Was the Cookie Monster Originally Invented for a Cheese Snack Commercial?

Here is the latest in a series of examinations into urban legends about TV and whether they are true or false. Click here to view an archive of the TV urban legends featured so far.

TV URBAN LEGEND: Cookie Monster was originally created as the “Wheel-Stealer” for a cheese snack commercial.

An interesting aspect of Jim Henson’s career is that before the debut of Sesame Street, while Henson made a number of appearances on late night television (and his character Rowlf was a regular on The Jimmy Dean Show during the early 1960s) his Muppets were best known in the country for their appearances in various commercials around the country (in the Washington D.C. area, where Henson got his big break doing the puppet television show Sam and Friends in the 1950s, he did over 300 ads for Wilkins Coffee). These early commercial works helped Henson to develop the style that he would later use on both Sesame Street as well as The Muppet Show. However, as you might imagine, these ads also gave him the freedom to develop new characters and one of the most amusing character developments was the evolution of one puppet called the “Wheel-Stealer” that went from being one of three puppets in an unaired ad campaign for a long-forgotten cheese snack to one of the most famous Muppets of them all, the Cookie Monster.

In 1966, Henson’s Muppets Inc. made a pitch for an ad campaign for a new General Foods snack food called Wheels, Crowns and Flutes, which were cheese snacks (similar to Goldfish) that were shaped like, well, wheels, crowns and flutes. Henson developed three different puppets who were each obsessed with one of the three designs of the snacks. There was the Crown-Grabber, who was a big Boris Karloff-esque monster, there was the Flute-Snatcher, who Henson described as a “speed demon” and, finally, there was a monster known as the Wheel-Stealer, a big, cute monster with sharp teeth who excitedly devours wheels.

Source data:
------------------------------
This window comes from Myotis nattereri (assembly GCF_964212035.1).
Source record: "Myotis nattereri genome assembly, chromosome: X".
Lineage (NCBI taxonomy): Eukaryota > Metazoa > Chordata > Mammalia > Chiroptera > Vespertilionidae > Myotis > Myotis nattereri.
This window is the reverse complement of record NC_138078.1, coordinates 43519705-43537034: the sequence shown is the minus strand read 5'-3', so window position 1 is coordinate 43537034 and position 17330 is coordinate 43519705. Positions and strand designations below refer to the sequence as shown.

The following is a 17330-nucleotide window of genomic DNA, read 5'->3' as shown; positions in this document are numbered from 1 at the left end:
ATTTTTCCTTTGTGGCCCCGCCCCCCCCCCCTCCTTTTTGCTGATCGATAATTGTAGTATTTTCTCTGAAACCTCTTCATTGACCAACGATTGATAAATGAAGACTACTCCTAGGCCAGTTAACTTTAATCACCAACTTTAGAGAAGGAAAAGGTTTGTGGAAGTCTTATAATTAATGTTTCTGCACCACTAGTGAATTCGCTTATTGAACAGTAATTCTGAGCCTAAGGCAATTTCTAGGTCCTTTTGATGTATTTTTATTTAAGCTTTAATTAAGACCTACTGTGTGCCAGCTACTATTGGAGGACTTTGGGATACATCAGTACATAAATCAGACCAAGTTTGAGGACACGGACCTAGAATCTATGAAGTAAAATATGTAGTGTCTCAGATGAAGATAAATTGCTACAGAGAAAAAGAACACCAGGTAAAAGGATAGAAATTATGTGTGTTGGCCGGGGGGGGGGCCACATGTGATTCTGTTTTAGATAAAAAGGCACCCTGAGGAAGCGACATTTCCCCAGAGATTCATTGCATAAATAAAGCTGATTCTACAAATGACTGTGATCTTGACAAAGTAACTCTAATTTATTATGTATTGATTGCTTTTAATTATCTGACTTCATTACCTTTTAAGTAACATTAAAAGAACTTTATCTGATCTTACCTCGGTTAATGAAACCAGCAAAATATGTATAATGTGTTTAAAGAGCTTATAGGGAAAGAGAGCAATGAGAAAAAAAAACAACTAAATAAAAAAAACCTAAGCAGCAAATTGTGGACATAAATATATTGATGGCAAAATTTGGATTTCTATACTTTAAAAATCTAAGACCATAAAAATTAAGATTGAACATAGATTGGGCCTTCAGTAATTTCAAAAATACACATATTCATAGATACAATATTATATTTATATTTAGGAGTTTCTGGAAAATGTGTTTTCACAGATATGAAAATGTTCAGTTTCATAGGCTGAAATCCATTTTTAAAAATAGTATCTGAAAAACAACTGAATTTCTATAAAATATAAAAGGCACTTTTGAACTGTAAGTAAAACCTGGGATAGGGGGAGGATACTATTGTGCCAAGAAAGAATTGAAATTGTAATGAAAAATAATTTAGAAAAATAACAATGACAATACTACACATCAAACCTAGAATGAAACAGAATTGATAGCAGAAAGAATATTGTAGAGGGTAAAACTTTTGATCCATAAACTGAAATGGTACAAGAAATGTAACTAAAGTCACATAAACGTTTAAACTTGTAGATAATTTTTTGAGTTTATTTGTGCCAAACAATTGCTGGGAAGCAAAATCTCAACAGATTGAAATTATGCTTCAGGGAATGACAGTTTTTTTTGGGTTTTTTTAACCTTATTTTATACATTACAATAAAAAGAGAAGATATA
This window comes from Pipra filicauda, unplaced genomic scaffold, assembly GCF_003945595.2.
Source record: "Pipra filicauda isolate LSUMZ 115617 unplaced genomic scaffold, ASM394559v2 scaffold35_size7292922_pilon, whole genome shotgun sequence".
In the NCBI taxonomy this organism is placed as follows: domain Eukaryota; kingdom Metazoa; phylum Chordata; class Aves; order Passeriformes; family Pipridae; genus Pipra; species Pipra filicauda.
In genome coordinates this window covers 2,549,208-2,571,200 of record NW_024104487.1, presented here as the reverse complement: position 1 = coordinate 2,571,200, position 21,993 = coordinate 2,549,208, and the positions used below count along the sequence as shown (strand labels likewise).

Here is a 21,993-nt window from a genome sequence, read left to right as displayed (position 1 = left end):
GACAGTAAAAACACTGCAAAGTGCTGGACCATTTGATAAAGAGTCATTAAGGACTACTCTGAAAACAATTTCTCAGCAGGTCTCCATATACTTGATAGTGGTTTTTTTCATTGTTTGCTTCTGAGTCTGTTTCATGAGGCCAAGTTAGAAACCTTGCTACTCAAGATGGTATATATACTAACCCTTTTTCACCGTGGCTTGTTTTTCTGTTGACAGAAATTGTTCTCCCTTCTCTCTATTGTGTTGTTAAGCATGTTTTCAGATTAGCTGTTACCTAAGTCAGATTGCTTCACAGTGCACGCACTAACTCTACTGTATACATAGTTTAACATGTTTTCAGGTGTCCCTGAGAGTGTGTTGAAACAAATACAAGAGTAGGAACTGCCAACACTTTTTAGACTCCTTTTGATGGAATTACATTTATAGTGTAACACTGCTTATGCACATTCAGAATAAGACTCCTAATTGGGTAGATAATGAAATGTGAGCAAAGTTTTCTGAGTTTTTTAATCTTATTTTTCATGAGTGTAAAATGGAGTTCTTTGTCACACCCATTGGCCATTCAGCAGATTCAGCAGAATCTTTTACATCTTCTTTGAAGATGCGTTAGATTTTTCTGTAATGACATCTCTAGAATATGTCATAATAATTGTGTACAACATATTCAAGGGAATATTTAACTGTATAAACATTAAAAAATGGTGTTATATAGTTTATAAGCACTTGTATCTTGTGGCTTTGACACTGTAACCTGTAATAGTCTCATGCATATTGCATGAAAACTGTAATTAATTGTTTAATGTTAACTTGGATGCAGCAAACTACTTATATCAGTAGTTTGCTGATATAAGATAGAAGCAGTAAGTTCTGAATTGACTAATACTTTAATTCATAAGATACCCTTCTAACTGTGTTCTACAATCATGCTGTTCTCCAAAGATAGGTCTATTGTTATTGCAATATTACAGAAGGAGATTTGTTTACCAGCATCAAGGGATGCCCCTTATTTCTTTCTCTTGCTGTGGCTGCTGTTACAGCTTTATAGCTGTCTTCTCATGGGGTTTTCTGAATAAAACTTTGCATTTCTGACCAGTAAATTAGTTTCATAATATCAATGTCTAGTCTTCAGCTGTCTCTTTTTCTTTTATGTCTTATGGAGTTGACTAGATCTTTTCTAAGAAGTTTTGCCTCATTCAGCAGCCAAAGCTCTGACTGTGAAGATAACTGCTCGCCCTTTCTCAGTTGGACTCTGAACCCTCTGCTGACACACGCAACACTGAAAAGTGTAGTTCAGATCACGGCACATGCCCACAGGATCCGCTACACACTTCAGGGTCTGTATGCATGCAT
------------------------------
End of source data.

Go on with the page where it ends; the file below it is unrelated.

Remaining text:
The ad campaign was not chosen by General Foods, so the commercials never aired.

Undeterred, Henson adapted the Crown-Grabber for a sketch on The Ed Sullivan Show, where he ruins a girl’s day. From that point on, he was known as the Beautiful Day Monster and made a few appearances on Sesame Street. Flute-Snatcher made a couple of Sesame Street appearances but never really amounted to anything.

The Wheel-Stealer, though, was meant for bigger things. First, Henson used the character for a training film for IBM, where it devours a talking coffee machine (that then explodes) and then adapted the film for an Ed Sullivan Show sketch (the coffee machine was now a bomb).

Then Henson adapted the character for a new ad campaign for Frito-Lay in 1969 for a potato crisp snack food called Munchos. This new version did not have the teeth of the previous versions of the character and changed colors to purple. He basically looked like a smaller purple version of the Cookie Monster.

This character did well in his three commercials for the product and Frito-Lay wanted to continue the campaign but Henson declined to extend the contract, as he was by that point developing Sesame Street and wanted to use the character in his new show.

Cookie Monster then made his official debut in the very first episode of Sesame Street in November of 1969 and has been a delight ever since!

The legend is…


Thanks to the Muppet Wiki for the images!

Feel free (heck, I implore you!) to write in with your suggestions for future installments! My e-mail address is bcronin@legendsrevealed.com.

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2 Responses to “Was the Cookie Monster Originally Invented for a Cheese Snack Commercial?”

  1. ParanoidObsessive on January 27th, 2013 at 10:43 pm

    Looking on the Muppet Wiki at the Crown-Grabber/Beautiful Day Monster, it almost looks like he might have been the early proto-stage of what eventually evolved into Sam the Eagle.

    Might just be a case of two similar designs and color schemes arrived at by pure coincidence, but it seems like Henson stopped using the Beautiful Day Monster a few years before Sam debuted, so it seems possible that he might have either directly or indirectly gotten the idea for Sam from his earlier work…

  2. That sounds very possible.

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